Journal of Prisoners on Prisons, vol.25, Nu 1 (2016)
I have arrived late to the smorgasbord of the Canadian compilation of essays written by and about prison, conditions, rehabilitation. But I’m delighted to be at the table. I’m reviewing this one issue in the hopes that many of you will reach out and get a copy ($15), subscribe ($30 or inmates $15), or encourage a Loved One to submit an essay.
Editor Prof. Justin Piche and several students, formerly incarcerated, have joined forces to allow the statistics, the personal stories, and the insights of those Inside to inform those Outside who are interested in the disgrace we refer to as a criminal “justice system.” It is neither “just” nor a “system,” actually.
This issue begins with a requiem for several former contributors; an ethnographer who died in prison despite working against violence, and an inmate who was finally confined to solitary confinement for having butter in his cell—he had a crippling stroke while in that hole. I mention this issue’s brief introduction to show how true to its mission this publication is. The editors know the contributors. They follow their lives and provide both a forum for discussion and also that personal touch from the outside world. Every person Inside needs that touch.
This issue, for instance contains six essays about prison that are followed by a professor’s response to them. Then, three curious and fascinating reference articles introducing inmate-helper organizations. (a book club, a campaign for the release of aging prisoners RAPP), and writer who tells the condensed stories of inmates). Finally, a book review and a tip-of-the-hat mention of the artists who work grave the front and back covers.
Gregory Webb writes from Victoria, Australia, about the underlying atmosphere of consumption inmates both leave behind in society but replicated once behind bars. No, I had never thought about that! From the size of the cells and different levels of freedom in them to the Shops and Commissary, inmates replicate the commercial world and how to navigate it. But that’s not all to the good:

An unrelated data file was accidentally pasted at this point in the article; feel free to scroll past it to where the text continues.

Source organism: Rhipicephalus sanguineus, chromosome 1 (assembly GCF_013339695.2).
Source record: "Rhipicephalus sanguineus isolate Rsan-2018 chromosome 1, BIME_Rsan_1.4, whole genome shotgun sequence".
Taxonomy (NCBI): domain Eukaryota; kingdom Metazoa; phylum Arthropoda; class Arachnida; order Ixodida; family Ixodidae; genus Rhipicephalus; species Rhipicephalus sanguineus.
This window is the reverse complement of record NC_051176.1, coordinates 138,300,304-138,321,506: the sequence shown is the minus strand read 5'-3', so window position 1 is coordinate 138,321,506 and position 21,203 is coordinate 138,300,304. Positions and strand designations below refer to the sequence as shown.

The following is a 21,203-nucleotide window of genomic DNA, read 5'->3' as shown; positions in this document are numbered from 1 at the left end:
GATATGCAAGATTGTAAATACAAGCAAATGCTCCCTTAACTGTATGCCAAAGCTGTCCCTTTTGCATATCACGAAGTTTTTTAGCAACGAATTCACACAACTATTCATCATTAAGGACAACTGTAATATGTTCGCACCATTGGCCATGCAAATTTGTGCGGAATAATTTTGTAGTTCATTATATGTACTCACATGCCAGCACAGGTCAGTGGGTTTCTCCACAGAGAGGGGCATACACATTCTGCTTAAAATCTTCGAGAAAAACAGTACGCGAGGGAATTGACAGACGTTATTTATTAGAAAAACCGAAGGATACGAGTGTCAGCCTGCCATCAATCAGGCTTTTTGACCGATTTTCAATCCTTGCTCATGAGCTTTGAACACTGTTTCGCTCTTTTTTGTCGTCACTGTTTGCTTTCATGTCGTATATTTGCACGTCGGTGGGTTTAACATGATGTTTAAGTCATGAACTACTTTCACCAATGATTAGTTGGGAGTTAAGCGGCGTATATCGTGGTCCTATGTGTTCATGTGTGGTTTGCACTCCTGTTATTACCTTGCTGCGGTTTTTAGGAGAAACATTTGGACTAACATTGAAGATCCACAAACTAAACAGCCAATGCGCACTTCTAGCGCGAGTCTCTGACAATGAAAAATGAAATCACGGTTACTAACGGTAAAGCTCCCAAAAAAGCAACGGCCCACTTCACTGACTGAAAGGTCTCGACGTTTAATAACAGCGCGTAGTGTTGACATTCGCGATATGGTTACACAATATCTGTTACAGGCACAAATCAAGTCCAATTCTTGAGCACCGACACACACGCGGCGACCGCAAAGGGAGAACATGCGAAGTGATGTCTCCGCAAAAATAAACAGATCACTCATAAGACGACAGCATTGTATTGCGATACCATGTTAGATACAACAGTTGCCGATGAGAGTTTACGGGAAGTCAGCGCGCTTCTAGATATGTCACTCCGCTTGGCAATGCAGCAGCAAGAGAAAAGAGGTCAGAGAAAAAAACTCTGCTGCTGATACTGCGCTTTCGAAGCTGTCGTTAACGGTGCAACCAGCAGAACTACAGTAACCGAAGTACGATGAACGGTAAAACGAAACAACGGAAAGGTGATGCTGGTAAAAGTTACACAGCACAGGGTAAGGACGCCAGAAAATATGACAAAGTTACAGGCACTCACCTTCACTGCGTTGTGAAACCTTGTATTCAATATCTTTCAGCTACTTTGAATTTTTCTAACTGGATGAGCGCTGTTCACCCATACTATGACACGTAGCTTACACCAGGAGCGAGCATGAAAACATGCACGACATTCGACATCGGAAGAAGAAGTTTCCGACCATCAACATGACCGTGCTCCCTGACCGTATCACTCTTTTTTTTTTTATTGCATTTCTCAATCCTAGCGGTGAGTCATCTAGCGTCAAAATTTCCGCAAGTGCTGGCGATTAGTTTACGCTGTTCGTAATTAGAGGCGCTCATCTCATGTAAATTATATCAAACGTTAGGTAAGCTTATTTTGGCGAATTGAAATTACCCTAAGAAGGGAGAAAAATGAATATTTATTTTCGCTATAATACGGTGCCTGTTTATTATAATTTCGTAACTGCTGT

“The message sent by the prison-industrial complex seems to be one aimed at making prisoners docile through working, buying, and consuming. That is, to become a citizen, the prisoner is required to adopt a conservative ideological perspective in a capitalistic, individualistic and fragmented world. In this context of keeping-up with our peers in a competitive and unfriendly environment as each other tries to outdo the other via the collection of material artifacts that tell a unique story in a familiar and bleak space, rehabilitation is a personal journey through every moment where the clock ticks life away.”
Tara Perry and Colleen Hackett collaborated on an essay that looks at dominations and oppressions inside U.S. prisons. One author is an inmate; the other a feminist criminologist., Their research and writing are thus informed personally and academically into a blistering review of what passes for “rehabilitation” in women’s prisons.
“Rehabilitation jn prison is another technology in the social control toolbox that serves to victim-blame and shame the criminalized, while evading any discussion of the structural inequities connected to criminalization.”
The authors question the “blaming the victim” mentality of the books and programs, arguing that their rhetoric “avoids the critical gaze on the violent patriarchal structures that allow interpersonal and institutional abuses to happen in the first place.”
Other articles address hepatitis, prison “medical,” living among the mentally ill, prison violence, for-profit prisons. As you see, these journals contain so much information that the Outside world needs to learn about, accept as fact, and work to change. Let’s work to make the publication available!